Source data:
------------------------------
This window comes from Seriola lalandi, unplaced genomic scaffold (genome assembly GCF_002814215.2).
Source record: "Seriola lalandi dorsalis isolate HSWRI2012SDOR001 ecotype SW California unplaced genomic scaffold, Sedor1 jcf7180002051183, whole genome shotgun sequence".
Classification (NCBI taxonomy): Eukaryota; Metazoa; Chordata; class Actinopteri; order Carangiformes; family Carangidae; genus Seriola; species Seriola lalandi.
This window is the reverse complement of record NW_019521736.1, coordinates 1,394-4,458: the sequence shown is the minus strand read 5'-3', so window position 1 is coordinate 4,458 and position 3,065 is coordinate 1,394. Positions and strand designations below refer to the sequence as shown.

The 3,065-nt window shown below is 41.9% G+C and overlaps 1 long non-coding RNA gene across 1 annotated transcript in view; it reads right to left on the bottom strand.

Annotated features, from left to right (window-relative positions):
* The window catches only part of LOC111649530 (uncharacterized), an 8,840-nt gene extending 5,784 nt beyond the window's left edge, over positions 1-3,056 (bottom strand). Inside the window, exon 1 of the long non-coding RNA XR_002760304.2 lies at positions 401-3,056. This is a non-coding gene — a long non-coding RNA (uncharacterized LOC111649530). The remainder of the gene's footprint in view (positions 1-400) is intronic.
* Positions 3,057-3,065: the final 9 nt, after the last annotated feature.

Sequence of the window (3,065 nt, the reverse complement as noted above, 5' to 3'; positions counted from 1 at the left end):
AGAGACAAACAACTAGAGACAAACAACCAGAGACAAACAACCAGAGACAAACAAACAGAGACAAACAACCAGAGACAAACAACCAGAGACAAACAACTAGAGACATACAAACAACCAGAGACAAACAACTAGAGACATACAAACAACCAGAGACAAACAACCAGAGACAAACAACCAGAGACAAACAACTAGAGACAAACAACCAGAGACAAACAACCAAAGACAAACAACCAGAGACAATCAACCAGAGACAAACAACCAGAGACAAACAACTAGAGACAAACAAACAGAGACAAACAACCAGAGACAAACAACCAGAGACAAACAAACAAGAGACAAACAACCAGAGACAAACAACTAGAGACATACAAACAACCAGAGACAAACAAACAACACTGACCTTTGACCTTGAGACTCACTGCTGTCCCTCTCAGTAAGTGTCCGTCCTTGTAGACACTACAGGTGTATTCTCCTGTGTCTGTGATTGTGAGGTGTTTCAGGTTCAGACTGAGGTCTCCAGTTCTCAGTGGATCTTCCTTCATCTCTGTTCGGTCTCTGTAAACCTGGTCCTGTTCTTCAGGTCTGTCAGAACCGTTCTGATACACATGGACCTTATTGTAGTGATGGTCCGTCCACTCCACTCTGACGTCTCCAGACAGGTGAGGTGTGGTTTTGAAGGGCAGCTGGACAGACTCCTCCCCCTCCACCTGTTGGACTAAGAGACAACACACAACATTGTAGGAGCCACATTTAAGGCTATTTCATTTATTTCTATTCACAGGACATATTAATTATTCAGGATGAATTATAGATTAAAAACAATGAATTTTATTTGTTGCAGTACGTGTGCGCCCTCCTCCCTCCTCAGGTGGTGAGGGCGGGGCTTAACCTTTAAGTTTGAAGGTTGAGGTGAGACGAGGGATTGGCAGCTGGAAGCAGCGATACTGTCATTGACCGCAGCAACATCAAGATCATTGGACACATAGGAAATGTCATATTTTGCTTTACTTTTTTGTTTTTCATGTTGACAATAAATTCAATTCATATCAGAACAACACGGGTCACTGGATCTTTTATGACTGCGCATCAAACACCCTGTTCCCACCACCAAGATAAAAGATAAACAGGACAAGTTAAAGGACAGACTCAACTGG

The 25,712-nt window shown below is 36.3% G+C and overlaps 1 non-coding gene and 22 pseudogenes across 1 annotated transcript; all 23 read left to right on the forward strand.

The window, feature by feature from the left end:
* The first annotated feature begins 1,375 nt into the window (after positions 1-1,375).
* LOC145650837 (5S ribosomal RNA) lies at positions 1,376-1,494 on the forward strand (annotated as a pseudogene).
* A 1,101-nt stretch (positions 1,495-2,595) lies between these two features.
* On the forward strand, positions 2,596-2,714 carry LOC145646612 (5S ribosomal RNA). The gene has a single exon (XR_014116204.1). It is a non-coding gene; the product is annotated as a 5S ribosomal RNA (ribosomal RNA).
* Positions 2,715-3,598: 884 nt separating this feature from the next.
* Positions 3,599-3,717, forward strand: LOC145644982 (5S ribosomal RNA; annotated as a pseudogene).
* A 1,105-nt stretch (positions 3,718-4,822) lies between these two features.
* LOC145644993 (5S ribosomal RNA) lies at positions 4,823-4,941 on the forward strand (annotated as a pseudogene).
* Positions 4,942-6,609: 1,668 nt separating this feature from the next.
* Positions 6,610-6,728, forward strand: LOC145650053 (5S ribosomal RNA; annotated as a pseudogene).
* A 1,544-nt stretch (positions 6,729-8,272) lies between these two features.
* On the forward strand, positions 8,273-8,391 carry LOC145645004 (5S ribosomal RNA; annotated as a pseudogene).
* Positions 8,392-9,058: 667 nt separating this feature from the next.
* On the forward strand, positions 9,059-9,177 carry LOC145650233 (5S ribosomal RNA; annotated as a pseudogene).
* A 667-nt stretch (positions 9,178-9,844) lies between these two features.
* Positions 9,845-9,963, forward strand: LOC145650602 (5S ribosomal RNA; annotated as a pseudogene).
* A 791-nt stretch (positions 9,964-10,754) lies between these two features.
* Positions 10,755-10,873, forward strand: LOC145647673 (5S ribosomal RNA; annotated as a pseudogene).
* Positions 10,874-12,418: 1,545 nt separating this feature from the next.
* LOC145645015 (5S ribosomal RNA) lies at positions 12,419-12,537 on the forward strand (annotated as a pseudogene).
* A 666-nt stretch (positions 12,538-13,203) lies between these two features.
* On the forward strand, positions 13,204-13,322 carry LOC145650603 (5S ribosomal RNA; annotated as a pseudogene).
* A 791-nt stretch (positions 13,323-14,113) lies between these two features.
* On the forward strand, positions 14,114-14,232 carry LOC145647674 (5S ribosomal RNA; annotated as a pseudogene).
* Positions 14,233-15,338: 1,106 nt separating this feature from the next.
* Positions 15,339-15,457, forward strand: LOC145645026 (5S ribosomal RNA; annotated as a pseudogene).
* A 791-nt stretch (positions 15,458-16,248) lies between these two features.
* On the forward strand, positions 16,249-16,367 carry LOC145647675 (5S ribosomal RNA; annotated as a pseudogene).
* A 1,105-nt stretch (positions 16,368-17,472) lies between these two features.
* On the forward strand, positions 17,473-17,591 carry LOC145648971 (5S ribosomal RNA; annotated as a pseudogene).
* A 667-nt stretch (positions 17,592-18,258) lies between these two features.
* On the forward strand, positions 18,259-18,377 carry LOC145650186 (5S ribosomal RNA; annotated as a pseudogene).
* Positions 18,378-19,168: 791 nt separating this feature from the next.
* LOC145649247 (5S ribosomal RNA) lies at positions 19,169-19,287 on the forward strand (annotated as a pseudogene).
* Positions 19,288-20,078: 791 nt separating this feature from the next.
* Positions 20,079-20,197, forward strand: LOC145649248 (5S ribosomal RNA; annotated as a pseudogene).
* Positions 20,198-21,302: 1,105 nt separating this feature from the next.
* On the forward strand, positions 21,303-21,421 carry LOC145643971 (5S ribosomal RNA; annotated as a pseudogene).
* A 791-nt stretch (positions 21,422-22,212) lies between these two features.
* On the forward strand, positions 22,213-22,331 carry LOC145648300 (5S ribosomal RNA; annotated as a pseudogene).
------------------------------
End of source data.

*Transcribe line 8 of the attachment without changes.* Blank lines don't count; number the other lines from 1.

* Positions 3,057-3,065: the final 9 nt, after the last annotated feature.